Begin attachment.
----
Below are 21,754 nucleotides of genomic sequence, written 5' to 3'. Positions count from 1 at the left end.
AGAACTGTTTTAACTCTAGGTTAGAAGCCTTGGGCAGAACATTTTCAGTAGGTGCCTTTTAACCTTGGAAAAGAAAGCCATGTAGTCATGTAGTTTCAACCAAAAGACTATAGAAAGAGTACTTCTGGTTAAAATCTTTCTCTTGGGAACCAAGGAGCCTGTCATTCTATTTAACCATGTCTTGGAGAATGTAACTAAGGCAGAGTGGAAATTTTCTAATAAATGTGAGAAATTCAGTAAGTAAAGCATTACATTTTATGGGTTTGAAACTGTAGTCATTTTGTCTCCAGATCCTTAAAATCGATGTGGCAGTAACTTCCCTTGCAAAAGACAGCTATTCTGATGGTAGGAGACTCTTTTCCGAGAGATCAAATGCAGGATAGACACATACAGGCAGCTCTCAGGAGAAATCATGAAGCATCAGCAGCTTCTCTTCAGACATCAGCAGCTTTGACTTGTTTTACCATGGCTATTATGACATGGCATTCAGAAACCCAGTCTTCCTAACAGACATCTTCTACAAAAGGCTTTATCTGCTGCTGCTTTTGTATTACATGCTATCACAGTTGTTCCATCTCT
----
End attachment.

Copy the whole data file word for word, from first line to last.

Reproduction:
Below are 21,754 nucleotides of genomic sequence, written 5' to 3'. Positions count from 1 at the left end.
AGAACTGTTTTAACTCTAGGTTAGAAGCCTTGGGCAGAACATTTTCAGTAGGTGCCTTTTAACCTTGGAAAAGAAAGCCATGTAGTCATGTAGTTTCAACCAAAAGACTATAGAAAGAGTACTTCTGGTTAAAATCTTTCTCTTGGGAACCAAGGAGCCTGTCATTCTATTTAACCATGTCTTGGAGAATGTAACTAAGGCAGAGTGGAAATTTTCTAATAAATGTGAGAAATTCAGTAAGTAAAGCATTACATTTTATGGGTTTGAAACTGTAGTCATTTTGTCTCCAGATCCTTAAAATCGATGTGGCAGTAACTTCCCTTGCAAAAGACAGCTATTCTGATGGTAGGAGACTCTTTTCCGAGAGATCAAATGCAGGATAGACACATACAGGCAGCTCTCAGGAGAAATCATGAAGCATCAGCAGCTTCTCTTCAGACATCAGCAGCTTTGACTTGTTTTACCATGGCTATTATGACATGGCATTCAGAAACCCAGTCTTCCTAACAGACATCTTCTACAAAAGGCTTTATCTGCTGCTGCTTTTGTATTACATGCTATCACAGTTGTTCCATCTCT